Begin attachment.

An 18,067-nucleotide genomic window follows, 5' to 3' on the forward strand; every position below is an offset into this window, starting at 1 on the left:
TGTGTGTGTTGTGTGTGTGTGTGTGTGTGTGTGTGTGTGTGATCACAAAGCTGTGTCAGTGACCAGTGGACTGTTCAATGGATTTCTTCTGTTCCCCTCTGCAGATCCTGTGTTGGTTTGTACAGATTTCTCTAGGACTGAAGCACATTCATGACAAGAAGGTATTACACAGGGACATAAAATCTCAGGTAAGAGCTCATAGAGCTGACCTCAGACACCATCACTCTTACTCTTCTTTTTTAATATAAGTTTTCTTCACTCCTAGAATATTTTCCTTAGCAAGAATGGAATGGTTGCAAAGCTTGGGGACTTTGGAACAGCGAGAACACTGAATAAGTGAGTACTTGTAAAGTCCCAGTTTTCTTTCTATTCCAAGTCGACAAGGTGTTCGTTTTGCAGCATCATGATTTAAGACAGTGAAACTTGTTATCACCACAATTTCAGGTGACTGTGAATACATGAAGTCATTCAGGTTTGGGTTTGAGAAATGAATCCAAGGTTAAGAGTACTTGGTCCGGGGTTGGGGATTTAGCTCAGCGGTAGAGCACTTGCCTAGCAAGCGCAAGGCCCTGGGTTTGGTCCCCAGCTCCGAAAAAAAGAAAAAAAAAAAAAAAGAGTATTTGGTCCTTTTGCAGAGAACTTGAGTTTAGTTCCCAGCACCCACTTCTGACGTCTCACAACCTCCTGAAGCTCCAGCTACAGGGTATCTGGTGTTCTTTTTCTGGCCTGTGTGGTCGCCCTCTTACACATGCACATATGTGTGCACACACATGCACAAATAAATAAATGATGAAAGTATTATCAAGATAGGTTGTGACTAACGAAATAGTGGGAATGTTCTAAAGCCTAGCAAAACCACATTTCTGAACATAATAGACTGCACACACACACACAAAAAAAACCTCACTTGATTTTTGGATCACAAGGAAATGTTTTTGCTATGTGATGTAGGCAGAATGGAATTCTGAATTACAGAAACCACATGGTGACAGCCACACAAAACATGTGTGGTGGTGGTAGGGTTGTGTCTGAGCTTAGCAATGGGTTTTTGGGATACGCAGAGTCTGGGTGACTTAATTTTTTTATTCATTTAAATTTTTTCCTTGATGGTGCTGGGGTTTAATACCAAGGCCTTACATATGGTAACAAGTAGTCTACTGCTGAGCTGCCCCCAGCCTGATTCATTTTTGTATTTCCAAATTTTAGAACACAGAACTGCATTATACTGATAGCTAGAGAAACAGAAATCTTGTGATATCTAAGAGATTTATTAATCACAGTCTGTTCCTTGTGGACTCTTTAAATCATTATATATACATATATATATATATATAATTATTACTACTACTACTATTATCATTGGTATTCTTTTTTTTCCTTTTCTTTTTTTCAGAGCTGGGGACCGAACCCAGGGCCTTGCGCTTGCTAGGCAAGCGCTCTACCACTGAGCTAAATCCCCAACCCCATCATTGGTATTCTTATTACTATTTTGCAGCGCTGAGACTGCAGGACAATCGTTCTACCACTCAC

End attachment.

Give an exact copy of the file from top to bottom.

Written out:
An 18,067-nucleotide genomic window follows, 5' to 3' on the forward strand; every position below is an offset into this window, starting at 1 on the left:
TGTGTGTGTTGTGTGTGTGTGTGTGTGTGTGTGTGTGTGTGATCACAAAGCTGTGTCAGTGACCAGTGGACTGTTCAATGGATTTCTTCTGTTCCCCTCTGCAGATCCTGTGTTGGTTTGTACAGATTTCTCTAGGACTGAAGCACATTCATGACAAGAAGGTATTACACAGGGACATAAAATCTCAGGTAAGAGCTCATAGAGCTGACCTCAGACACCATCACTCTTACTCTTCTTTTTTAATATAAGTTTTCTTCACTCCTAGAATATTTTCCTTAGCAAGAATGGAATGGTTGCAAAGCTTGGGGACTTTGGAACAGCGAGAACACTGAATAAGTGAGTACTTGTAAAGTCCCAGTTTTCTTTCTATTCCAAGTCGACAAGGTGTTCGTTTTGCAGCATCATGATTTAAGACAGTGAAACTTGTTATCACCACAATTTCAGGTGACTGTGAATACATGAAGTCATTCAGGTTTGGGTTTGAGAAATGAATCCAAGGTTAAGAGTACTTGGTCCGGGGTTGGGGATTTAGCTCAGCGGTAGAGCACTTGCCTAGCAAGCGCAAGGCCCTGGGTTTGGTCCCCAGCTCCGAAAAAAAGAAAAAAAAAAAAAAAGAGTATTTGGTCCTTTTGCAGAGAACTTGAGTTTAGTTCCCAGCACCCACTTCTGACGTCTCACAACCTCCTGAAGCTCCAGCTACAGGGTATCTGGTGTTCTTTTTCTGGCCTGTGTGGTCGCCCTCTTACACATGCACATATGTGTGCACACACATGCACAAATAAATAAATGATGAAAGTATTATCAAGATAGGTTGTGACTAACGAAATAGTGGGAATGTTCTAAAGCCTAGCAAAACCACATTTCTGAACATAATAGACTGCACACACACACACAAAAAAAACCTCACTTGATTTTTGGATCACAAGGAAATGTTTTTGCTATGTGATGTAGGCAGAATGGAATTCTGAATTACAGAAACCACATGGTGACAGCCACACAAAACATGTGTGGTGGTGGTAGGGTTGTGTCTGAGCTTAGCAATGGGTTTTTGGGATACGCAGAGTCTGGGTGACTTAATTTTTTTATTCATTTAAATTTTTTCCTTGATGGTGCTGGGGTTTAATACCAAGGCCTTACATATGGTAACAAGTAGTCTACTGCTGAGCTGCCCCCAGCCTGATTCATTTTTGTATTTCCAAATTTTAGAACACAGAACTGCATTATACTGATAGCTAGAGAAACAGAAATCTTGTGATATCTAAGAGATTTATTAATCACAGTCTGTTCCTTGTGGACTCTTTAAATCATTATATATACATATATATATATATATAATTATTACTACTACTACTATTATCATTGGTATTCTTTTTTTTCCTTTTCTTTTTTTCAGAGCTGGGGACCGAACCCAGGGCCTTGCGCTTGCTAGGCAAGCGCTCTACCACTGAGCTAAATCCCCAACCCCATCATTGGTATTCTTATTACTATTTTGCAGCGCTGAGACTGCAGGACAATCGTTCTACCACTCAC